SSMS is a nice tool for database developers. However, it is far from being ideal, and this is because some routine operations in SSMS are extremely inconvenient to perform. Let us learn about dbForge Object Search for SQL Server.
Very often, developers face the challenge of searching a database for all occurrences of an object, column, variable, or search simultaneously all the objects, in which a search value occurs. If you happen to solve a similar problem, then you must know that this problem is not the most trivial and Ctrl + F will not help here.
Of course, you can write a quick metadata query:
SELECT SCHEMA_NAME(o.[schema_id]), o.name, o.type_desc, m.[definition] FROM sys.sql_modules m JOIN sys.objects o ON m.[object_id] = o.[object_id] WHERE [definition] LIKE '%PersonID%'
However, not all developers know metadata structure … and why waste time writing a query, if you already have an excellent free plug-in that helps to effectively search the wilds of DDL.
Though dbForge Object Search for SQL Server has been released not so long ago, it occupied the place of pride in my gentleman’s set.
This plug-in impresses me with the simplicity of use — type a text in the search box and click Enter:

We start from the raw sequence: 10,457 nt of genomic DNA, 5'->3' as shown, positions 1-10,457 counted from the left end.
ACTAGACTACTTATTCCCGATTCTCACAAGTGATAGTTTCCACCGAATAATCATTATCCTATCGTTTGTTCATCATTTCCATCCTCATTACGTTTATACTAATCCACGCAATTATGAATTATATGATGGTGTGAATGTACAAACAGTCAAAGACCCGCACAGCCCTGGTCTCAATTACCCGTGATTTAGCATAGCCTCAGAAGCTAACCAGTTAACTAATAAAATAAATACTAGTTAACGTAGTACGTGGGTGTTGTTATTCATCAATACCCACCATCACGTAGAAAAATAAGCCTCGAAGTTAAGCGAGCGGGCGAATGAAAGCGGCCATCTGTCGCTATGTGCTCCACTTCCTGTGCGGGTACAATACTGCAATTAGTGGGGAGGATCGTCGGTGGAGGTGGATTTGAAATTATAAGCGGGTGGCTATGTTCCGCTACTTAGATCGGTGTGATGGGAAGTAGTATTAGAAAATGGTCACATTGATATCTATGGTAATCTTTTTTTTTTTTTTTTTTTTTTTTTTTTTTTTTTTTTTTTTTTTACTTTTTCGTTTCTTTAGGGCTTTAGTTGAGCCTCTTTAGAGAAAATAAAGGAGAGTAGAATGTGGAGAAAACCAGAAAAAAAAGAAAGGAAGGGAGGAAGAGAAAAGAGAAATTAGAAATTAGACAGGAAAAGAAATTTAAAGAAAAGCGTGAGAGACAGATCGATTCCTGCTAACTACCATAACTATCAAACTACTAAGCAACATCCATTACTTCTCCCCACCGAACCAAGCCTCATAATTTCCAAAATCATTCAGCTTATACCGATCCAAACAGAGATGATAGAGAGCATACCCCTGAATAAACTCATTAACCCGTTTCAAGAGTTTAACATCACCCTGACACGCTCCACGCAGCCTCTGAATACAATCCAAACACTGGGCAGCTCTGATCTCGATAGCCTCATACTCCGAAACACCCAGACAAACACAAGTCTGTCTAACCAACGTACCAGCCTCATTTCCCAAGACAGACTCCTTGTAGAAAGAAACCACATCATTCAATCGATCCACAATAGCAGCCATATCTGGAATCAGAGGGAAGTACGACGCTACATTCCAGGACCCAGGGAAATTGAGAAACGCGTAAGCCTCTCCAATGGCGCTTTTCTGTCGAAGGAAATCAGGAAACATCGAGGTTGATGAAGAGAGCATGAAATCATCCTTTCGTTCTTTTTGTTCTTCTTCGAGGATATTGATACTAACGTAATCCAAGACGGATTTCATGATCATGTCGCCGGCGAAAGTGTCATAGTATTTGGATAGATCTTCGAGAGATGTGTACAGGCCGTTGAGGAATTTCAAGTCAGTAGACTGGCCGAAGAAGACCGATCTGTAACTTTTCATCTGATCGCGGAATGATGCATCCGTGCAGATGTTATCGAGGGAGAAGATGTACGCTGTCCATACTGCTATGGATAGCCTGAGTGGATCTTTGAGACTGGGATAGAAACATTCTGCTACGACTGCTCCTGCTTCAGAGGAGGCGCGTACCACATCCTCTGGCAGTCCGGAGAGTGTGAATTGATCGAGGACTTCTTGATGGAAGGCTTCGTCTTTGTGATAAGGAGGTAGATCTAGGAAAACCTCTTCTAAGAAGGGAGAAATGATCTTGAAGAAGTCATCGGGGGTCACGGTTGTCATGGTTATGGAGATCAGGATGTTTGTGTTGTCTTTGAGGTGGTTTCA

All the search results are displayed in a table that supports filtering. When you select a respective object, its DDL is displayed below… but not as a simple text. The plug-in has a convenient syntax highlighting.
If you need to restrict your search, you can configure the filtering by object type. For example, we can search only within stored procedures and triggers.
Additional filters allow you to search much faster.
dbForge Object Search for SQL Server does not cache the information between the searches and directly accesses metadata. For me, it’s definitely a plus, especially when in active development and continuously updating database schema — you don’t need to constantly press Refresh cache to get the proper search results.
If necessary, you can do a search on multiple databases at the same time:
The plug-in supports navigation. Simply select the context menu command Find in Database Explorer, and you will automatically jump to the found object:
When working with this plug-in, I discovered some pleasant things. For example, previous search queries are saved in the search history:
If we talk about the object search, doing it in SQL Server Management Studio is rather inconvenient. Queries dealing with this task are inefficient and require deep knowledge of the SQL Server system objects. By contrast, dbForge Object Search for SQL Server does the task brilliantly.
Reference: Pinal Dave (https://blog.sqlauthority.com)